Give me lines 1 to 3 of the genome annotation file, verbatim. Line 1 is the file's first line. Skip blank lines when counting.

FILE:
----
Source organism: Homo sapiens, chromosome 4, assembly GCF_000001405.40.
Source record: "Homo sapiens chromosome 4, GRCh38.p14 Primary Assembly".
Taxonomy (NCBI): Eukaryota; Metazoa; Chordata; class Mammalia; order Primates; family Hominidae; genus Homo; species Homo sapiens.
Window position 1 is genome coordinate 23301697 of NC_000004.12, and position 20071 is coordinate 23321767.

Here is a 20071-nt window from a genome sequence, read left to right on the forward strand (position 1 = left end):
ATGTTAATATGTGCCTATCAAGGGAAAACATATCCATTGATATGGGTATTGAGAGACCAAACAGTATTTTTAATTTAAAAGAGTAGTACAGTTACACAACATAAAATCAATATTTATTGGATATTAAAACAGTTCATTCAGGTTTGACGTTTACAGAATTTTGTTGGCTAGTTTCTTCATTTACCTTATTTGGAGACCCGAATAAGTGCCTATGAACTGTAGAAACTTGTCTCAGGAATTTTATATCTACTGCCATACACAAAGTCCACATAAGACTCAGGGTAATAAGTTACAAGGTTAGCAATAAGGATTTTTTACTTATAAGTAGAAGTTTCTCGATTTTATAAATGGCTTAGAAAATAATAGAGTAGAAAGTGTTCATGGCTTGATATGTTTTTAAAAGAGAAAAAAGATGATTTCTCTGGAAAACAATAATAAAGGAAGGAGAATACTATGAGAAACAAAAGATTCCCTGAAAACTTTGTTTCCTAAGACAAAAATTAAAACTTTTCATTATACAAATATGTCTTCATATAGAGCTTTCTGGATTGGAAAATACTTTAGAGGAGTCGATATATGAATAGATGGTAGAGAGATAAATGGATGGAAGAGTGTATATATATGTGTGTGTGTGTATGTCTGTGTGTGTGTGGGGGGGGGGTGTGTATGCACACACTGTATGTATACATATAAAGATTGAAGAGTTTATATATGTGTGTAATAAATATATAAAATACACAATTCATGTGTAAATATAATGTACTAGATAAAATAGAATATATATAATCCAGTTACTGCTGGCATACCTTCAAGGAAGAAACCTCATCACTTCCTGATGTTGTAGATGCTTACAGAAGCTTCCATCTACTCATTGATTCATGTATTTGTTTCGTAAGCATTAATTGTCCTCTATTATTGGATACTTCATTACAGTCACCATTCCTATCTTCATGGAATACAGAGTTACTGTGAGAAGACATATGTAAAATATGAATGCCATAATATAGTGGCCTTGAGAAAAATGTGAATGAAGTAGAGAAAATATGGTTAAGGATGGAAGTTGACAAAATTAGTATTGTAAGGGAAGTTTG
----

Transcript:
Source organism: Homo sapiens, chromosome 4, assembly GCF_000001405.40.
Source record: "Homo sapiens chromosome 4, GRCh38.p14 Primary Assembly".
Taxonomy (NCBI): Eukaryota; Metazoa; Chordata; class Mammalia; order Primates; family Hominidae; genus Homo; species Homo sapiens.